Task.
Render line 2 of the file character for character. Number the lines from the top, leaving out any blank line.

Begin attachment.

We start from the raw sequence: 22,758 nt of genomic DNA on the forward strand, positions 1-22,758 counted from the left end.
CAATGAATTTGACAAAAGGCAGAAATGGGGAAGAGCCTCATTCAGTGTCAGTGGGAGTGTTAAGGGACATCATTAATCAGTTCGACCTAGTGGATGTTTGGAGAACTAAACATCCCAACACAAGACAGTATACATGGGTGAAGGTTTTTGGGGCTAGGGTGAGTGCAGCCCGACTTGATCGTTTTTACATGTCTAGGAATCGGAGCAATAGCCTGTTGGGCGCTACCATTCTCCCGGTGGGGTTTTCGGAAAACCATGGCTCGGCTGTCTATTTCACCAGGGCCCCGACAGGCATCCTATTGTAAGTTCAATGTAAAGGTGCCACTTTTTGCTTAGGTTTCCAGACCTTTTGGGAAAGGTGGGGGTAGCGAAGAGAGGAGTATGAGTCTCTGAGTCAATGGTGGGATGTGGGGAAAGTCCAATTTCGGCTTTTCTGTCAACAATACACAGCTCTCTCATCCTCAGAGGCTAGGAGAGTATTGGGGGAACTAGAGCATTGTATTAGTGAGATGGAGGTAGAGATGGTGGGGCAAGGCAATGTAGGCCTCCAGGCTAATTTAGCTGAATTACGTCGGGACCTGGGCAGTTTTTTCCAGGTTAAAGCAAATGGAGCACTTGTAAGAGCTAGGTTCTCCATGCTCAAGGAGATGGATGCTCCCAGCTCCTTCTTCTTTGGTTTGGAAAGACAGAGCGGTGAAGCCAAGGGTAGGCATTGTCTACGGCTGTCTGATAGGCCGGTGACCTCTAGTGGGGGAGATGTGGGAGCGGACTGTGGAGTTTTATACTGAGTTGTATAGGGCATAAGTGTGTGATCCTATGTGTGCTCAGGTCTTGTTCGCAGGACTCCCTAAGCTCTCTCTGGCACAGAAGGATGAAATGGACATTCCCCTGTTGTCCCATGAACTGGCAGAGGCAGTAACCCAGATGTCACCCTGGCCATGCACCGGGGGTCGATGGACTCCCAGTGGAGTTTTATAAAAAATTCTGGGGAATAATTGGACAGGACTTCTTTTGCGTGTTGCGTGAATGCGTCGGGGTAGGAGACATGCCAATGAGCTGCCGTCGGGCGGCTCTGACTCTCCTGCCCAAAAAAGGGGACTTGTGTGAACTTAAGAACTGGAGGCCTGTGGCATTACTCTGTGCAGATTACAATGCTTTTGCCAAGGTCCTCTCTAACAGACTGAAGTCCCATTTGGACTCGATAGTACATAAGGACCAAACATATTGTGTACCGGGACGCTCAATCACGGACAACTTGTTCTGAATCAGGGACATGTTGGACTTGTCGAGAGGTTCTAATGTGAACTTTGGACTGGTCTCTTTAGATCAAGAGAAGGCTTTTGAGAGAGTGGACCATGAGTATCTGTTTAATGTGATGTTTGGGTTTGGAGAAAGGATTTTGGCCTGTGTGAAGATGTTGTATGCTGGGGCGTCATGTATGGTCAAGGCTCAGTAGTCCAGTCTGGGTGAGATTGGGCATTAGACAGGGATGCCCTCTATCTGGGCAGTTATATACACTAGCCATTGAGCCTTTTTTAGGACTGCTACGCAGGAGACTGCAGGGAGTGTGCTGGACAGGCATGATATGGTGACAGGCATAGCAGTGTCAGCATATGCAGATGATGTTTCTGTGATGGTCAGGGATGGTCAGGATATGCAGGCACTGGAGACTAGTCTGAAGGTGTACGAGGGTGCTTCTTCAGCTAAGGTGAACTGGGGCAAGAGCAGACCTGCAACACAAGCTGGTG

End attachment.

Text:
CAATGAATTTGACAAAAGGCAGAAATGGGGAAGAGCCTCATTCAGTGTCAGTGGGAGTGTTAAGGGACATCATTAATCAGTTCGACCTAGTGGATGTTTGGAGAACTAAACATCCCAACACAAGACAGTATACATGGGTGAAGGTTTTTGGGGCTAGGGTGAGTGCAGCCCGACTTGATCGTTTTTACATGTCTAGGAATCGGAGCAATAGCCTGTTGGGCGCTACCATTCTCCCGGTGGGGTTTTCGGAAAACCATGGCTCGGCTGTCTATTTCACCAGGGCCCCGACAGGCATCCTATTGTAAGTTCAATGTAAAGGTGCCACTTTTTGCTTAGGTTTCCAGACCTTTTGGGAAAGGTGGGGGTAGCGAAGAGAGGAGTATGAGTCTCTGAGTCAATGGTGGGATGTGGGGAAAGTCCAATTTCGGCTTTTCTGTCAACAATACACAGCTCTCTCATCCTCAGAGGCTAGGAGAGTATTGGGGGAACTAGAGCATTGTATTAGTGAGATGGAGGTAGAGATGGTGGGGCAAGGCAATGTAGGCCTCCAGGCTAATTTAGCTGAATTACGTCGGGACCTGGGCAGTTTTTTCCAGGTTAAAGCAAATGGAGCACTTGTAAGAGCTAGGTTCTCCATGCTCAAGGAGATGGATGCTCCCAGCTCCTTCTTCTTTGGTTTGGAAAGACAGAGCGGTGAAGCCAAGGGTAGGCATTGTCTACGGCTGTCTGATAGGCCGGTGACCTCTAGTGGGGGAGATGTGGGAGCGGACTGTGGAGTTTTATACTGAGTTGTATAGGGCATAAGTGTGTGATCCTATGTGTGCTCAGGTCTTGTTCGCAGGACTCCCTAAGCTCTCTCTGGCACAGAAGGATGAAATGGACATTCCCCTGTTGTCCCATGAACTGGCAGAGGCAGTAACCCAGATGTCACCCTGGCCATGCACCGGGGGTCGATGGACTCCCAGTGGAGTTTTATAAAAAATTCTGGGGAATAATTGGACAGGACTTCTTTTGCGTGTTGCGTGAATGCGTCGGGGTAGGAGACATGCCAATGAGCTGCCGTCGGGCGGCTCTGACTCTCCTGCCCAAAAAAGGGGACTTGTGTGAACTTAAGAACTGGAGGCCTGTGGCATTACTCTGTGCAGATTACAATGCTTTTGCCAAGGTCCTCTCTAACAGACTGAAGTCCCATTTGGACTCGATAGTACATAAGGACCAAACATATTGTGTACCGGGACGCTCAATCACGGACAACTTGTTCTGAATCAGGGACATGTTGGACTTGTCGAGAGGTTCTAATGTGAACTTTGGACTGGTCTCTTTAGATCAAGAGAAGGCTTTTGAGAGAGTGGACCATGAGTATCTGTTTAATGTGATGTTTGGGTTTGGAGAAAGGATTTTGGCCTGTGTGAAGATGTTGTATGCTGGGGCGTCATGTATGGTCAAGGCTCAGTAGTCCAGTCTGGGTGAGATTGGGCATTAGACAGGGATGCCCTCTATCTGGGCAGTTATATACACTAGCCATTGAGCCTTTTTTAGGACTGCTACGCAGGAGACTGCAGGGAGTGTGCTGGACAGGCATGATATGGTGACAGGCATAGCAGTGTCAGCATATGCAGATGATGTTTCTGTGATGGTCAGGGATGGTCAGGATATGCAGGCACTGGAGACTAGTCTGAAGGTGTACGAGGGTGCTTCTTCAGCTAAGGTGAACTGGGGCAAGAGCAGACCTGCAACACAAGCTGGTG